P·P·O·W is pleased to present Dear Jean Pierre: The David Wojnarowicz Correspondence with Jean Pierre Delage, 1979-1982, an exhibition showcasing the archive of Jean Pierre Delage, a lover of the late artist David Wojnarowicz, with whom Delage engaged in constant correspondence from 1978 to 1982. The nearly 300 letters, postcards, drawings, Xeroxes, and photographs on view comprise Delage’s archive of this period, and this presentation marks the first time the archive has been shown publicly in its entirety. A forthcoming catalogue of these materials will be published by Primary Information in 2023. Truly a foundational moment for Wojnarowicz’s artistic and literary practice, these letters to Delage not only reveal Wojnarowicz’s captivating personality—and its concomitant compassion, neurosis, and tenderness—but also index the development of the artist’s visual language that would go on to codify Wojnarowicz as one of the preeminent artists of his generation.
On the day of his twenty-fourth birthday in 1978, Wojnarowicz landed in Paris with ex-pat dreams. He intended to live in his sister’s studio apartment, master the French language, learn to play guitar, and write a novel. While none of these goals came to fruition, Wojnarowicz did meet Delage only two months into his stay, an encounter that would lead to a romantic relationship that Wojnarowicz considered his first true love. The pair quickly cemented their bond, with Wojnarowicz almost immediately moving into Delage’s apartment, and the two taking trips to the French countryside up until Wojnarowicz’s departure from Paris in June 1979.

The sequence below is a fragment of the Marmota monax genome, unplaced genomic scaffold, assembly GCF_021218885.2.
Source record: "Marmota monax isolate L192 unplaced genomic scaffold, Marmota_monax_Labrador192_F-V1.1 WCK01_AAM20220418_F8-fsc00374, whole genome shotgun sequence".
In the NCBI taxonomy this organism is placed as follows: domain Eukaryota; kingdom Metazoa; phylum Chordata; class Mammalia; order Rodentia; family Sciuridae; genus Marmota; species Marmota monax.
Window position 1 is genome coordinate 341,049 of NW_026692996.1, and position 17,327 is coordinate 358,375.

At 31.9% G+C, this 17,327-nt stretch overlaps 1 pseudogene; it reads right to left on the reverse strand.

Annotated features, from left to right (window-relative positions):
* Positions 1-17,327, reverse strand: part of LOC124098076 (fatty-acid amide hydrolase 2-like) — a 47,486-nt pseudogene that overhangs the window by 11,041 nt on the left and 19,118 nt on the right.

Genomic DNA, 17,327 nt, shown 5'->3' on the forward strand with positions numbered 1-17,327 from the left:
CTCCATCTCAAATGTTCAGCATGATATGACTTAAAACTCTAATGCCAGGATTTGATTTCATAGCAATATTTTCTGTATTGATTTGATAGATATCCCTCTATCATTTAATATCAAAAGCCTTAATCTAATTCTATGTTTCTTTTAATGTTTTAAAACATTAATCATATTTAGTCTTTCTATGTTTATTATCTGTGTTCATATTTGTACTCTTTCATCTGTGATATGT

Upon his return to New York, Wojnarowicz continued living and working in his customary fashion: he moved apartments often, cruised at the piers, and held odd jobs. Simultaneous to the humdrum, several significant events occurred that would come to typify Wojnarowicz’s oeuvre. He found work at an ad agency where he used a photostat machine to create his iconic Rimbaud mask (1979); he played in the no wave band 3 Teens Kill 4 (1980); he had his photographs published for the first time in Soho News and Little Cesar (1980); he met his most important mentor and eventual muse, the photographer Peter Hujar (1981); he began using stencils and graffiti to propagate his imagery throughout the burgeoning East Village (1981); he transposed his painted visual language onto the city’s abandoned piers (1981); and he published Sounds in the Distance, his first book of collected monologues (1982). Coinciding with these personal accomplishments, a then-unnamed disease began appearing in the artist’s community, with the New York Times reporting in July 1981: “Rare Cancer Seen in 41 Homosexuals”.
So, while Wojnarowicz’s postcards and letters to Delage function as a marker of the quotidian—often detailing the weather, workplace annoyances, roommate tiffs—taken as a whole, they reveal an artist becoming increasingly entrenched in, and vocal about the subjects that undergird much of his later practice: the outsider, the iconoclast, the dreamer, the mythmaker. In fact, Wojnarowicz would come to use many photographs, prints, and collages from this period in some of his most famous works, including several on view here: Untitled (Genet after Brassai), 1979; Untitled (Burning House), 1982; and Time, 1982.